You know when you begrudgingly go somewhere like the dentist or Costco on the weekend and you get through it and then you get home and you’re like, damn, I made it? That’s pretty much what seeing Pixels is like. It’s not offensively bad and you can sit through it, but you feel like you would rather be elsewhere or in that same seat but watching a better movie.
The premise is awesome and that’s what makes this film frustrating. Unlike many of Sandler’s recent projects, Pixels manages to be not only bad but a disappointment, because it could have been so freaking cool. Sandler plays Sam Brenner, a former video game prodigy with his best days behind him and Kevin James plays his friend Cooper, who is the president of the United States. Add Ludlow Lamonsoff (Josh Gad) and Eddie “The Fire Blaster” Plant (Peter Dinklage) to the mix and you’ve got yourself the self-proclaimed “Arcaders”. They are exactly like Ghostbusters but also nothing like the Ghostbusters. Oh, and Lt. Col. Violet Van Patten (Michelle Monaghan) is there too because Adam Sandler needs a love interest.
In Pixels, aliens mistake a video feed of 80s video games as a declaration of war and it is up to a group of gamers to save the world from destruction. The Arcaders battle Pac-Man, Donkey Kong, Centipede and other classic characters for planet Earth. That sounds exciting, and should be, but everyone looks bored here, somehow.
Christopher Columbus is best known for Home Alone, Mrs. Doubtfire and two Harry Potter films (the ones with the true Dumbledore) and it’s a real mystery how he was led to this project. The film has a big budget and some of the scenes put it to good use, but overall, it felt like the actors and the filmmakers were on very different pages.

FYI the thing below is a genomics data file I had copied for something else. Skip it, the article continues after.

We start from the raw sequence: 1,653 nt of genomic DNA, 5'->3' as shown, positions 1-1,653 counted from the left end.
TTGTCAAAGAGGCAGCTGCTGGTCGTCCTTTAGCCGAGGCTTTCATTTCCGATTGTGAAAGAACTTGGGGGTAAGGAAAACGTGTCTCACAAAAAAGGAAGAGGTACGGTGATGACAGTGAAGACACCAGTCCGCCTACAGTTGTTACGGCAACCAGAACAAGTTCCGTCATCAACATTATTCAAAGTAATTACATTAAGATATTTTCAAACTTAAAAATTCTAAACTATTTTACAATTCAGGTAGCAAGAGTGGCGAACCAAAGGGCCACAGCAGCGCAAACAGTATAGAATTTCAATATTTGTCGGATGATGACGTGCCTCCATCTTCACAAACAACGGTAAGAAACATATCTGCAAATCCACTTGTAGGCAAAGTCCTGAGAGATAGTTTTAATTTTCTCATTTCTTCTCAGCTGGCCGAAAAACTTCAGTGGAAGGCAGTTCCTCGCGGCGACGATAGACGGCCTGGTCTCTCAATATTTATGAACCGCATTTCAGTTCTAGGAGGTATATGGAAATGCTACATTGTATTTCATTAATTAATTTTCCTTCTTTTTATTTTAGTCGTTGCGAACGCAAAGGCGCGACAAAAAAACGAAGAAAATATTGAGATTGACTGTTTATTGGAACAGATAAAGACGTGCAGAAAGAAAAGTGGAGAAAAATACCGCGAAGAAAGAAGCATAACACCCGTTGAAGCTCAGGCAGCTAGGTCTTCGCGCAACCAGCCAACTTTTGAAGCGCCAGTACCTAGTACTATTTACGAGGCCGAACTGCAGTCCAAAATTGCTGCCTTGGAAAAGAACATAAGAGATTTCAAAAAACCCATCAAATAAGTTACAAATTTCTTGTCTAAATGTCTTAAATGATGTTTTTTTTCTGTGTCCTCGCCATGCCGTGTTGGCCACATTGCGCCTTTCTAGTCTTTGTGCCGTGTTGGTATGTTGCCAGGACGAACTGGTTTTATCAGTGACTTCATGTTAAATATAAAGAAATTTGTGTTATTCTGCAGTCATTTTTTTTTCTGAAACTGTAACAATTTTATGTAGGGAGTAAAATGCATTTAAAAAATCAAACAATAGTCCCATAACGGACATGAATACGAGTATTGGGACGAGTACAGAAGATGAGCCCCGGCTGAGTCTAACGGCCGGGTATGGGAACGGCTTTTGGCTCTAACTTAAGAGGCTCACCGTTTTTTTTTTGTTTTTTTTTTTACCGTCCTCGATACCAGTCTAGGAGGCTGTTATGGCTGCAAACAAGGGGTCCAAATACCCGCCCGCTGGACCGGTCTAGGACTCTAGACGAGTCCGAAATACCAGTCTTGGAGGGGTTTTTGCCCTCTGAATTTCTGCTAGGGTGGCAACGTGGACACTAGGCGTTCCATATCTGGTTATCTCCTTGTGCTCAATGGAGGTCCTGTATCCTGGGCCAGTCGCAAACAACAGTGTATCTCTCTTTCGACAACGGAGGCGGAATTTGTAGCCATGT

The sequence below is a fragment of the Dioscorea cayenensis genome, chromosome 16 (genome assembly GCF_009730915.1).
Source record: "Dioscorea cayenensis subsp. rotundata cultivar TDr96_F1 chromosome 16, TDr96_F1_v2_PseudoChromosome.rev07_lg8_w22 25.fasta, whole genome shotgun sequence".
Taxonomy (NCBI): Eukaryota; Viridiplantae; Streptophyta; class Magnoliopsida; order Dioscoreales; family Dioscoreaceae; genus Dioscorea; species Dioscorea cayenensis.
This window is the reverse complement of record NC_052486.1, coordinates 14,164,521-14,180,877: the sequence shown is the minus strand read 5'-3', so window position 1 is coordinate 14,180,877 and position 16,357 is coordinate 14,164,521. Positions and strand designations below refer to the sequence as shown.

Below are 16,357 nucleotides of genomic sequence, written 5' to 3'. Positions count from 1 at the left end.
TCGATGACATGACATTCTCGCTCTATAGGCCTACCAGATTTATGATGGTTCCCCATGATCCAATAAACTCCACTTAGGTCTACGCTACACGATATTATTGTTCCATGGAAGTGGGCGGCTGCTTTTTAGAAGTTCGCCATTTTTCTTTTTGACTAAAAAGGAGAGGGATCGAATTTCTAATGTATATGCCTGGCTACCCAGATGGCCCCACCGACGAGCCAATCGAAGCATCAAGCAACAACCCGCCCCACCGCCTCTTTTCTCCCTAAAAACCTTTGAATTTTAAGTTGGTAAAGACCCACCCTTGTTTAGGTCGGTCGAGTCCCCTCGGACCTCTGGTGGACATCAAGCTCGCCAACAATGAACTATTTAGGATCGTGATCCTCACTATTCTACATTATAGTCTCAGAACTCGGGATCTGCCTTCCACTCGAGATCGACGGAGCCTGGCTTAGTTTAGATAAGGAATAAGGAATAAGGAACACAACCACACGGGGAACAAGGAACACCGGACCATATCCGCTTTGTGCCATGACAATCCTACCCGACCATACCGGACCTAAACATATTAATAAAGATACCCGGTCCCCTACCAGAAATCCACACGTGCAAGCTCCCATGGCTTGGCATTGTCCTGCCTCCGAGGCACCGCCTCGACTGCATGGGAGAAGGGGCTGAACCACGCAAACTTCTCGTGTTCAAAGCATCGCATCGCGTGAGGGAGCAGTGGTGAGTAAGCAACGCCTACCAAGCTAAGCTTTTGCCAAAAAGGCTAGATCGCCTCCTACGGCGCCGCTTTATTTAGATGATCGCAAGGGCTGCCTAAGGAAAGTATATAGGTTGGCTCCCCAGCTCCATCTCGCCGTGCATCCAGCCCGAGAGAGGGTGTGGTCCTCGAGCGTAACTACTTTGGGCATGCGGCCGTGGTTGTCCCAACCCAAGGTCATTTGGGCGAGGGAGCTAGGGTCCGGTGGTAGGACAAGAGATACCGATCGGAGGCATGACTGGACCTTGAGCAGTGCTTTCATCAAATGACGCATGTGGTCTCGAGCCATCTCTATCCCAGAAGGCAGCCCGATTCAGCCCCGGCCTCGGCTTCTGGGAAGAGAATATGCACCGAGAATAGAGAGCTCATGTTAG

Pixels certainly isn’t Sandler and co.’s most sexist film, but there is some cringe-worthy humour here and the guys are essentially awarded with women at the end for their good deeds. Ludlow is literally rewarded with a woman, who given to him as an actual trophy for saving the earth. Also, Jane Krakowski is in this film and inexplicably given maybe three lines.
Reviewing a Sandler film has become difficult because he finds new ways to surprise us with poor quality and because his films typically fall into different types of bad. On a scale ranging from crime against humanity (Jack and Jill) to bad (Bedtime Stories), this falls somewhere in the middle. Imagine the cast of Grown Ups leaving the cottage and shooting stuff with lasers and you’ve pretty much got it. As always, hopefully Adam Sandler works through the latest glitch in his career and puts some effort into his next project.